For some reason today the guys are stronger and better coached and better fed and with their video rooms, and someone came up with the 100 pitch count. I’d like to get out there and tell the kids to get out there and pitch. It’s not their fault. There’s no substitute for innings, innings, innings.

So you feel that all that work early in your career helped you?
Absolutely, and the main thing is no one was counting pitches or innings. They gave you the ball and you did accordingly. I was an average pitcher—if I were better I would have thrown more.

They handed me the ball and it was trial and error. You didn’t look over your shoulder for a setup man; you were the pitcher until you couldn’t get them out anymore. Now, they put a 50-pitch limit on a 17-year-old—you can’t hardly get through two innings with that if you throw hard and you’re wild.

In 1962, you got the reputation as somewhat of a malcontent. To what extent did that label stick with you?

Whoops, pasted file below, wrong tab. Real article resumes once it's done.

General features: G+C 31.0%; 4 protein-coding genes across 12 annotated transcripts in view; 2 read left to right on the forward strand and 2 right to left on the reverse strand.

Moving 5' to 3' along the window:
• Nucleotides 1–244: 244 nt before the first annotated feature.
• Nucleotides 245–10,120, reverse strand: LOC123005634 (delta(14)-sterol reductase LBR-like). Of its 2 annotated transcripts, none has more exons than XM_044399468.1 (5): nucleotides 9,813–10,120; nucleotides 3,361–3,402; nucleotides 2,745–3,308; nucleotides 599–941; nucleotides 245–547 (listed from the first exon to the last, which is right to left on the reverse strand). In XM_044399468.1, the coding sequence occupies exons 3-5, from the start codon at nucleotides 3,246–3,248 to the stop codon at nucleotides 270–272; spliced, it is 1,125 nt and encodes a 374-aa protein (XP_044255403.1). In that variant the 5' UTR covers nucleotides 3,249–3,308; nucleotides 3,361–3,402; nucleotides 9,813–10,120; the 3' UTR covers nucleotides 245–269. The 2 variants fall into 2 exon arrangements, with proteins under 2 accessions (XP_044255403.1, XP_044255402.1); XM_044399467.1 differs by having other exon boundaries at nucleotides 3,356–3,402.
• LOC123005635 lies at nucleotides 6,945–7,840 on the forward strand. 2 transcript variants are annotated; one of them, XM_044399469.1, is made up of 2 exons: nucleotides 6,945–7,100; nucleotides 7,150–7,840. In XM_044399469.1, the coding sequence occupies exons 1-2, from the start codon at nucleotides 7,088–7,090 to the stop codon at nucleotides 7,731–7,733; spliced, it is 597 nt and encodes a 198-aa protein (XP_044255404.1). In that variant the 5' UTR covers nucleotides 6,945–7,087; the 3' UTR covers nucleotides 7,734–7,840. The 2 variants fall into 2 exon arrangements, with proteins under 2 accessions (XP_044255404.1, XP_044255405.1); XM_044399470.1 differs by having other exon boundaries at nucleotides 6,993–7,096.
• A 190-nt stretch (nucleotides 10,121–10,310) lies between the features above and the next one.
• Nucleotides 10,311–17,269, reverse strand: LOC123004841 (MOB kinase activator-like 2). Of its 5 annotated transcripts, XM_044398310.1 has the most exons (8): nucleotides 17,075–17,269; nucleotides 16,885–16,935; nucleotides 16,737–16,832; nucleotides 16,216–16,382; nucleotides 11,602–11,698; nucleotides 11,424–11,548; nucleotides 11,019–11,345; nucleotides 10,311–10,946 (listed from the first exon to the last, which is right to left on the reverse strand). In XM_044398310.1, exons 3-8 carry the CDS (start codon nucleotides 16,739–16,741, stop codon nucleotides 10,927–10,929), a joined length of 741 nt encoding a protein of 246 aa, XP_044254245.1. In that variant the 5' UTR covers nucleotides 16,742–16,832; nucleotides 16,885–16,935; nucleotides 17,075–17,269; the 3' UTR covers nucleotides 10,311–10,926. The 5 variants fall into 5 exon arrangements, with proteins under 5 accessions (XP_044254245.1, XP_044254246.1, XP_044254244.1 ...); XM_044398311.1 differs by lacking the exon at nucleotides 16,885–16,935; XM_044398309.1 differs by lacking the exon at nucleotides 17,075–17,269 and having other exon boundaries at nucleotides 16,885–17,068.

They fade away, but it’s certainly true that I had a clash with management. Maybe I was who I was. I wasn’t a bad guy. I wasn’t an extra tough guy but I was stubborn. All I ever asked for was the ball.

It’s an interesting thing; you’ll see this in a lot of walks of life. You can take pitcher A, and I might be him, and you say, “How come you’re not using me?” And the manager says, “Get out of here, I make the lineup.” Now pitcher B comes in and says, “Hey, how come you’re not using me?” And he walks out and the manager says, “Boy, I like that pitcher B, he wants to play.”

Maybe it was something about my attitude that people didn’t like, maybe it was my youth, and I wasn’t supposed to chime in as much as a 19 and 20-year-old, but it happens. Certain coaches at all levels in all games always seem to have a whipping boy. Anyway I survived it. It wasn’t always easy or always fun. I don’t think that anyone has looked at me as a no-good-nik or anything.

When everything was all said and done, I never spent one day on the DL in 18 years in the big leagues. Yet through all those years I had many coaches question my training habits: “You’re not running enough” or “You weigh two pounds too much.” I said, “Whatever I’m doing works for me. Your guys who run so much are on the DL twice a year.” And there you go again, “Ray’s a bad guy, he’s being bullheaded.”